Seth used Tweet Chat for his party, and I'm going to give it a try. The benefit is that you sign in and specify a hashtag--in this case #StitchLounge--and it will do two things for you: 1) it will automatically add that hashtag to all your tweets during the party/salon so that you don't have to waste time typing it, and 2) it will filter tweets so you see only those that have the same hashtag. So you won't see the tweets from the people you follow or the stream or anything that doesn't have that hashtag. It makes Twitter your own private event. Of course, you can still be following everyone else on whatever other Twitter app you usually use, but that's neither here nor there for us. For our purposes, you'd feel like you were just having a conversation with other #StitchLounge people.
It's going to be a regular thang: the first Wednesday night of every month. You're welcome to come early and stay late, drop in when you can, or pop in and out as necessary. That's the beauty of a virtual salon: you don't have to put on a clean shirt and bake cupcakes. You don't have to Google directions to someone's house out in the 'burbs, and you don't have to worry about getting the kids in bed before you leave.
So we hope to see you there--it will be fabulous fun, and the more people who participate, the better. Do I have an ulterior motive? Well, I don't know if it's ulterior or not, but what I'm dreaming of is a surge of interest in SoulWear, in creating clothing that means something. I know Alabama Chanin's latest book is changing people's lives and the way they think about their wardrobe, and I hope to push them even further in their thinking about what clothes are and what they can be and how they can create a wardrobe they love, whether they like the Alabama Chanin style or something completely different. I'd love to see more books by other people with more ideas. I'd love a magazine that showed the kinds of clothes I love, with regular hits of inspiration. I'd love for there to be a blog or website where I could go and see eye candy of what other people are creating. Would I want to do another artwear book? I don't know. I did New Techniques for Wearable Art (and omigod: I just totally spaced on the title of that book (which I've always hated; it was so not the title I wanted) and had to google myself to find it. Is that pathetic or what? Oh, yes. Yes, it is. And it's also kind of pathetic that you can now buy a copy of that book for a penny. Well, not really: I never got royalties from it, so it's no skin off my nose, and a penny for a book is a pretty good deal, no?) in 2004, the first book of its kind, and it was cool but not what I had dreamed it could be. I'm learning that if I can't do exactly what I want to do with a book, there's really no point in doing it. You don't get rich, and it's a ton of hard work, so if you don't wake up in the morning thinking of how totally cool that book is going to be, certain to the very marrow of your bones that it's going to be completely and totally amazing, there's no point in doing all the hard work. And until there's enough interest in SoulWear that there's a guaranteed audience for books like this, there's no point in trying to convince a publisher that it's a fabulous idea. Even if you could, it would end up being a pale watered-down shadow of the fabulous thing it could have been because nobody is going to believe in how amazing your dream book would be. I'm hoping Chanin's newest book will be so successful that publishers will sit up and go, "Huh?" kind of the way your dog does when she's sound asleep in the living room and someone in the next block opens a can of Alpo. And it's not about me; I'd be thrilled if other people did books about hand-stitching and clothing and altering garments--the more that's out there, the more there is for me to look at and get ideas. So that's my ulterior motive, if there is one: I want this to be so popular that people like me can find inspiration everywhere: books, websites, magazines, boards on Pinterest. Wherever you go to find that hit of an idea that sends your brain spinning into a whole new orbit, that's what I want to help encourage.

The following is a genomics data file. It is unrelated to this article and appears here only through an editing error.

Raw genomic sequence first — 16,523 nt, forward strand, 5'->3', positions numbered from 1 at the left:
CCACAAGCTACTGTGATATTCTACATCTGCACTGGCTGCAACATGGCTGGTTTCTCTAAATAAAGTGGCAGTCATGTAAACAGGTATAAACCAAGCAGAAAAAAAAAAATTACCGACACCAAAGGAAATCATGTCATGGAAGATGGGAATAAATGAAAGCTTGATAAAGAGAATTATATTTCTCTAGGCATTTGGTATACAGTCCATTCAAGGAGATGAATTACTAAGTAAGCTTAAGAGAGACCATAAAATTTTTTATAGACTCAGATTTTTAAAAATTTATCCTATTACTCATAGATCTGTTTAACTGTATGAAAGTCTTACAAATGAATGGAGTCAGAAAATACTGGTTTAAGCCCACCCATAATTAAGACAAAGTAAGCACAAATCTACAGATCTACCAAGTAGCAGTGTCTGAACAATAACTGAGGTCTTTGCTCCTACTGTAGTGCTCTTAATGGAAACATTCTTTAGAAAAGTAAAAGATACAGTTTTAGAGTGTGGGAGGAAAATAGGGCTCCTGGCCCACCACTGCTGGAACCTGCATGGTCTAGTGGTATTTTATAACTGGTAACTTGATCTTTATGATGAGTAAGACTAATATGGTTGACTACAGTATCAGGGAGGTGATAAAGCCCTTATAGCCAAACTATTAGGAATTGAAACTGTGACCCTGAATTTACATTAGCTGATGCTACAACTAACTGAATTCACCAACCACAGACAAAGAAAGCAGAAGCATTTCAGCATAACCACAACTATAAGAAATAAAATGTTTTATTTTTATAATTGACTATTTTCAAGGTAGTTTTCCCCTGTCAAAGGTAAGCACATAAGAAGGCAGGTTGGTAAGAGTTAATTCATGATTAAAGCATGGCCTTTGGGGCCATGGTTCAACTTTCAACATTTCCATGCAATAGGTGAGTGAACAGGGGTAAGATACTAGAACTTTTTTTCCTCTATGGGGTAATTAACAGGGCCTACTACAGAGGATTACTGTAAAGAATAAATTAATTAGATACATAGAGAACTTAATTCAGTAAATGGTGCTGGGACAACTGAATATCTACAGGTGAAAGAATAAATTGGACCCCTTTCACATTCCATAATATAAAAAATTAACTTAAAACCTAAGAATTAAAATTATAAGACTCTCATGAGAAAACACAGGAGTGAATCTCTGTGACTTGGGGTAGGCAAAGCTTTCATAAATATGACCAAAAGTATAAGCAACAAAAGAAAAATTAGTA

Join me, won't you? It's free, it's easy, and it's going to be fabulous~~XO